Another night I awoke drenched in sweat, my body so hot I could have happily jumped into a mountain of snow. I got up and took my temperature… 97.7 degrees. How is that possible? I took it again. 97.2. Maybe it’s my blood sugar, that’s what Dr. Myhill thinks. So, I clattered around the living room until I found my tester kit. 89- totally normal. My room was 68 degrees… I know the sweats have nothing to do with temperature and everything to do with ME/CFS, but I still try to search for a better answer. I was able to get back to sleep after putting on a t-shirt, oddly. It seemed to trick my body into regulating itself.
Another night I fell asleep at 11pm and woke up at midnight with terrible pain in the center of my chest. I sat up and immediately vomited – actually, more like regurgitated – into my mouth. In the bathroom, more came up, but I didn’t have an upset stomach at all. Is this acid reflux? Every time I lay back, the pressure in my chest came back. It felt like all my nighttime magnesium pills had ruptured in my esophagus. Which is maybe what happened. I wound up sitting up until 1am when it felt like whatever had passed on down. My potential 7ish hours of sleep became 5.
Another night I woke from a nightmare where my dog, Bowie, was injured and it was up to me to save him while the bad guys were trying to find me and kill me. And I was too sick and weak to run or carry my dog. I was in a mild sweat- face and chest. This is a recurring dream of mine. I went to the bathroom to clear it from my mind and, on the way back, I tripped over the step the dogs use to get up on my bed. It HURT. My stumble and hard-hitting recovery with both palms on the floor woke my husband below and he texted my phone to ask if I was all right. I didn’t answer because I knew his healthy, peaceful brain would go right back to sleep. However, my sleep was at an end. My throbbing shin and the resulting adrenalin rush insured that.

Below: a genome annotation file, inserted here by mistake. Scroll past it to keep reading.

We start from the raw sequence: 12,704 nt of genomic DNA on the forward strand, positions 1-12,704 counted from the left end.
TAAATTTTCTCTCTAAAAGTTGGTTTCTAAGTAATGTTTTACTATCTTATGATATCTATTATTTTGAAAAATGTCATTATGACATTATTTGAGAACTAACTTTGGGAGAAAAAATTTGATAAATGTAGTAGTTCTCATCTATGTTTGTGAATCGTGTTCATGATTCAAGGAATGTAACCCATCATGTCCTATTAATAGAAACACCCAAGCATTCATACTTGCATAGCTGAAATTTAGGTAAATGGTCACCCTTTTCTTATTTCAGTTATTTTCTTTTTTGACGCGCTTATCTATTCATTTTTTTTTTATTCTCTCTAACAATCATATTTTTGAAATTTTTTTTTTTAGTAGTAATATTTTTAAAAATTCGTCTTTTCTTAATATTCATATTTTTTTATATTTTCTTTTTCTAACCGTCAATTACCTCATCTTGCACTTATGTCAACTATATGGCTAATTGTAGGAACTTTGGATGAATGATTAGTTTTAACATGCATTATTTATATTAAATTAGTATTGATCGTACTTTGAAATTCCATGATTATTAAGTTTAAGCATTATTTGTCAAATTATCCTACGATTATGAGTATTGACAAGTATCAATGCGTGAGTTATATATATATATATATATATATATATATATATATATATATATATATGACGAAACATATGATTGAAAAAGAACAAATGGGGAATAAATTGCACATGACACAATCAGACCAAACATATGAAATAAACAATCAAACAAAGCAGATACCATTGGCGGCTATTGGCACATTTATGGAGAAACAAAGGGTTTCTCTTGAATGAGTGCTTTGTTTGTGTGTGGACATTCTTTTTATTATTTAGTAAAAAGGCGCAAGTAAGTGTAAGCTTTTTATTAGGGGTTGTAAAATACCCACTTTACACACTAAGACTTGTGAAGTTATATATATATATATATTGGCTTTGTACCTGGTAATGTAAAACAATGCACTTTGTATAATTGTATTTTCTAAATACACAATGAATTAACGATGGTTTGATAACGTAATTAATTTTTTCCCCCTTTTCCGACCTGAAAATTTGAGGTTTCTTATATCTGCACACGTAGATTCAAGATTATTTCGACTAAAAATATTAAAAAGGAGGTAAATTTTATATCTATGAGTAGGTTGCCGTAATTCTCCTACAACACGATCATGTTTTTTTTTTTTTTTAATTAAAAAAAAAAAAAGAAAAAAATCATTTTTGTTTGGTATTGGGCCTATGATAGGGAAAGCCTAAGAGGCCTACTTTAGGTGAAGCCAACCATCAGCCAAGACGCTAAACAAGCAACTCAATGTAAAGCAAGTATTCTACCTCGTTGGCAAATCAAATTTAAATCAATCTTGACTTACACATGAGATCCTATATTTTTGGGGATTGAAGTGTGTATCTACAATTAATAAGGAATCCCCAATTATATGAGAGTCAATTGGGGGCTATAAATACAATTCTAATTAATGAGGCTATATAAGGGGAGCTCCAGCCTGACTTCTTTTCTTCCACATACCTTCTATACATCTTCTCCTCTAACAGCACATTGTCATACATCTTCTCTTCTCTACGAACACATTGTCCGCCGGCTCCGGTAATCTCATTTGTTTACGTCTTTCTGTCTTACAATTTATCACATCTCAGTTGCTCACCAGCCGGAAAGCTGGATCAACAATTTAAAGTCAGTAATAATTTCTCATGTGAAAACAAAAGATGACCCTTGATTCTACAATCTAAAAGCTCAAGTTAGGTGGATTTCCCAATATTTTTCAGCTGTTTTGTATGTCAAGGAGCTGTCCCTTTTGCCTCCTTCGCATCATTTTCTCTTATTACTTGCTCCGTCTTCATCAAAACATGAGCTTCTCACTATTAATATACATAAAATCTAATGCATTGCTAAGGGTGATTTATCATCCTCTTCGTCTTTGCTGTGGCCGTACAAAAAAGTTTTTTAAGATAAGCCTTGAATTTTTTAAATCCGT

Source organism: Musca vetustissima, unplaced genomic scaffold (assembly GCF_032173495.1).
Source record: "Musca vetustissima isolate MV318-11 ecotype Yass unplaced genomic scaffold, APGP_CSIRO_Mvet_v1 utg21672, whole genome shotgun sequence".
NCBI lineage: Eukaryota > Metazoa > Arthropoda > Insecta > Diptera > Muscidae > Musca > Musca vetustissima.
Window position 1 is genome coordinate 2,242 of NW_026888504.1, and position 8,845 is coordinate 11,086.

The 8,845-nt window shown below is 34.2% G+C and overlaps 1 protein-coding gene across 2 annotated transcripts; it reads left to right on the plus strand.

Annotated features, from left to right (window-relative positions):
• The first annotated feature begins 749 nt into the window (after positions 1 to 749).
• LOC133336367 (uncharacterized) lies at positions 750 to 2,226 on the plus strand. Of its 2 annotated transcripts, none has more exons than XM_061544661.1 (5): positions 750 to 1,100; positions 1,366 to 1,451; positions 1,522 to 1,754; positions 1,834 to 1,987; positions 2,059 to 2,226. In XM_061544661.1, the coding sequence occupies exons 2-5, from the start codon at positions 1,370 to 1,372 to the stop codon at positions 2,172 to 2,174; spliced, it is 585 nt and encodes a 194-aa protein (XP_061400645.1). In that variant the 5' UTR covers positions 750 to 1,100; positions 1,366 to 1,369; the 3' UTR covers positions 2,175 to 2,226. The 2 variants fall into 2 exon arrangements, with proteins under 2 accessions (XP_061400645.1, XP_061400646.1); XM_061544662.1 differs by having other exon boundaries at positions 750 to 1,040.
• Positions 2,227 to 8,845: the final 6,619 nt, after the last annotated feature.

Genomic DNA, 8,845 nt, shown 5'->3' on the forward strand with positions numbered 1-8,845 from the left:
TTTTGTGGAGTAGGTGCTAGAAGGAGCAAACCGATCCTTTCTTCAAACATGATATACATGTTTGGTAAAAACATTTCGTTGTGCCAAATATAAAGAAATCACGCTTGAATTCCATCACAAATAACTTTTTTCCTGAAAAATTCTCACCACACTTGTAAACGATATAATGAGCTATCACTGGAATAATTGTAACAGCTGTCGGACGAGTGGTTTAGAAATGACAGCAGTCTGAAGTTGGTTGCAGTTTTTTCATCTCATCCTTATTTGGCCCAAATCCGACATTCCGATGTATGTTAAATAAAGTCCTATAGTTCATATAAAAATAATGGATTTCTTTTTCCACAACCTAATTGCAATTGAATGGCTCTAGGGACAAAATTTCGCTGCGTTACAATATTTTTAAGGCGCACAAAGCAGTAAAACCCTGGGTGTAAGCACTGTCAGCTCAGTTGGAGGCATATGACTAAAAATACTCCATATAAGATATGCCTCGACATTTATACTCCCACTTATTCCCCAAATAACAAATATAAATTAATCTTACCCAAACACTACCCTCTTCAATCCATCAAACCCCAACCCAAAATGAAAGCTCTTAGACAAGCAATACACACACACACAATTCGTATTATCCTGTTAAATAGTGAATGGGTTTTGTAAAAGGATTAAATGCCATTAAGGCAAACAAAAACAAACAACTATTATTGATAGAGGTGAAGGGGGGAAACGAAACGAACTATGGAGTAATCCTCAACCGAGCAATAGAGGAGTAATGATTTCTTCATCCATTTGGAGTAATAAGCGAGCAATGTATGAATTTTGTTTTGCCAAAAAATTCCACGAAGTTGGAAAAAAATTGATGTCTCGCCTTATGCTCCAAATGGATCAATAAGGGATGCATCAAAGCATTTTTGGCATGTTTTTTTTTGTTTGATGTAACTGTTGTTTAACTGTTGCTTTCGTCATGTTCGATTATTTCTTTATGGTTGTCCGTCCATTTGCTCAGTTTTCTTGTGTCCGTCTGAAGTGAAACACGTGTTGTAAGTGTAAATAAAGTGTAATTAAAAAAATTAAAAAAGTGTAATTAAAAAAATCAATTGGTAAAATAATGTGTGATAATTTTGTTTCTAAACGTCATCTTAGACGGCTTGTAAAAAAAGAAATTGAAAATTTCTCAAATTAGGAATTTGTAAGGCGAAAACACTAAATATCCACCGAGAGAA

This is what I recounted on my calendar about another night:
“woke multiple times, flexing muscles painfully, clamping jaw. Wore nasal pillow for while, scared of not breathing, switched to nasal mask, woke up with weird throat closure and odd sound being made by me, switched to full face mask for part of night, finally took 1/4 unisom, got to sleep at 345am. Woke up feeling very tired, very groggy, horrific headache, feel like I have water in my right ear. There is pressure and it’s clogged. DRIVING ME NUTS!”
That’s a glimpse into a week of my sleep. I appreciate that you are willing to read about the deranged mundanity that is my life! I will fight for better sleep and continue to try different tactics and different drugs and, one day, I will sleep, I will heal, and I will live again! I have faith. 🙂
Gratitude: No allergic reaction so far to my new nasal steroid. Also, tomorrow I have an appointment with a new (expensive) doctor. He was recommended to me by someone in a similar health situation and calls himself an “environmental doctor”, but seems to have some success with chronic fatigue and will consider out-of-the-box tests and treatments. Fingers crossed!